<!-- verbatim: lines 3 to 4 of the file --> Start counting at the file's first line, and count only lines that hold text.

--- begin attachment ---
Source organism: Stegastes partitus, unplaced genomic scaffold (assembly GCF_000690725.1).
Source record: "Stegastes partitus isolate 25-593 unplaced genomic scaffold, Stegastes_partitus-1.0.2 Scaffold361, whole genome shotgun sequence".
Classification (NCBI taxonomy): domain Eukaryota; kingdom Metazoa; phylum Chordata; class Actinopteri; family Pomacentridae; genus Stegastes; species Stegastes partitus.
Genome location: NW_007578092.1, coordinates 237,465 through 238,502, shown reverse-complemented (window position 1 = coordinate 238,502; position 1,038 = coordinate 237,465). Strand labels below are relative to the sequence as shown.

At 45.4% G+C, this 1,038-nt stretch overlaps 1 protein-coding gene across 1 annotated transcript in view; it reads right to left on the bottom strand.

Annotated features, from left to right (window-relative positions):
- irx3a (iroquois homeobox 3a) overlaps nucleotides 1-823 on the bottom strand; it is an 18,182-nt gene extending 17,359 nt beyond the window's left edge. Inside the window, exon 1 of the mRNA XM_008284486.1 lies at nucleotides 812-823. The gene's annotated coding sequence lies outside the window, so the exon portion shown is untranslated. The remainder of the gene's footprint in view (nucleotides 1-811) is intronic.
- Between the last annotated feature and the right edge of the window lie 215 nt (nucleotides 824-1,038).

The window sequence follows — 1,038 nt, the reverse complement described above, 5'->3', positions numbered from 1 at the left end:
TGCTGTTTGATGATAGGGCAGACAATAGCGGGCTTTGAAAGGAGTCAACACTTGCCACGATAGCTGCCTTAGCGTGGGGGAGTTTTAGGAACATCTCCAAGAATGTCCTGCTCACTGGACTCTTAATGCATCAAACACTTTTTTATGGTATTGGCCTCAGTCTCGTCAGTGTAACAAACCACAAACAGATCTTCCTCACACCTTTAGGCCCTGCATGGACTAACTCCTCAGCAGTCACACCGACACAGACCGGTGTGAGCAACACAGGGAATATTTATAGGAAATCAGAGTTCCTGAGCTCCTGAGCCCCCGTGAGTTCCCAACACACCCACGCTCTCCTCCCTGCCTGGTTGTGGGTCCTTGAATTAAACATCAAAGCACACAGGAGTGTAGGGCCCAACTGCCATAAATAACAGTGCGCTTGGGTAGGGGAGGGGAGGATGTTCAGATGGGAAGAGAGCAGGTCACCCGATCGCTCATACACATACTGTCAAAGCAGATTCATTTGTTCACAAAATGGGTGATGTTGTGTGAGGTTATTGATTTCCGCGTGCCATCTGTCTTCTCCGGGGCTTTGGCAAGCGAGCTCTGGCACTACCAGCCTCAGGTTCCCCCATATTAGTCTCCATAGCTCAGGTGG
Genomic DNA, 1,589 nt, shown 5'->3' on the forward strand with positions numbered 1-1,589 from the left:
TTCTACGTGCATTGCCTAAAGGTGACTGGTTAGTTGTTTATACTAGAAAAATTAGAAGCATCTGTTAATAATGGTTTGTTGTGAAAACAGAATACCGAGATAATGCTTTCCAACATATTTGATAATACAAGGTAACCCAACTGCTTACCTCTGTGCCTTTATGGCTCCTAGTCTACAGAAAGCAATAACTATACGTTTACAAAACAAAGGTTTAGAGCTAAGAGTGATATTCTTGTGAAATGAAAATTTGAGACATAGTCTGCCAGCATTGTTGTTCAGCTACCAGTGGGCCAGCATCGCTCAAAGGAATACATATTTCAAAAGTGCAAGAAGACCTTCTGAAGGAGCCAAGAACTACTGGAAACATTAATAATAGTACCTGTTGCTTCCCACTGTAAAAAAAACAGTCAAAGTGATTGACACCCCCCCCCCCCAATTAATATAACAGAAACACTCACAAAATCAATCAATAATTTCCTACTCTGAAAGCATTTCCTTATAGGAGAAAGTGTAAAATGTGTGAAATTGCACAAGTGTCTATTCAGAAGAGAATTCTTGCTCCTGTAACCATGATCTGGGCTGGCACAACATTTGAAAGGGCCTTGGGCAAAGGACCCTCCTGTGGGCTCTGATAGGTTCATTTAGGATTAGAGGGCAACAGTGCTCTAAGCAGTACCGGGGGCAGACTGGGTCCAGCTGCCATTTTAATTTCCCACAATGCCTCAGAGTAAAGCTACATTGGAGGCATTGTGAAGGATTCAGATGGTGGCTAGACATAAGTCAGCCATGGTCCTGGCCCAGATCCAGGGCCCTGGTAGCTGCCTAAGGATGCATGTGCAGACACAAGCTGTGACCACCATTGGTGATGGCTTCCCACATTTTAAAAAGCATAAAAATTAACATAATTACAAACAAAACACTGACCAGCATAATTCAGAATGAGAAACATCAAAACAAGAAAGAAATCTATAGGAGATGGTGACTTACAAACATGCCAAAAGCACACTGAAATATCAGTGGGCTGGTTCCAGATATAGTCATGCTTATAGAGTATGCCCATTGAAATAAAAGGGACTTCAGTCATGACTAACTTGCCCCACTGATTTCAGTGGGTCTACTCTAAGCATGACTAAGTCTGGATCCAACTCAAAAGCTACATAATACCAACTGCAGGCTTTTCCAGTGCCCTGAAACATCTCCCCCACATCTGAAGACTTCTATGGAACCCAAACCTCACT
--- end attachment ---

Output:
Classification (NCBI taxonomy): domain Eukaryota; kingdom Metazoa; phylum Chordata; class Actinopteri; family Pomacentridae; genus Stegastes; species Stegastes partitus.
Genome location: NW_007578092.1, coordinates 237,465 through 238,502, shown reverse-complemented (window position 1 = coordinate 238,502; position 1,038 = coordinate 237,465). Strand labels below are relative to the sequence as shown.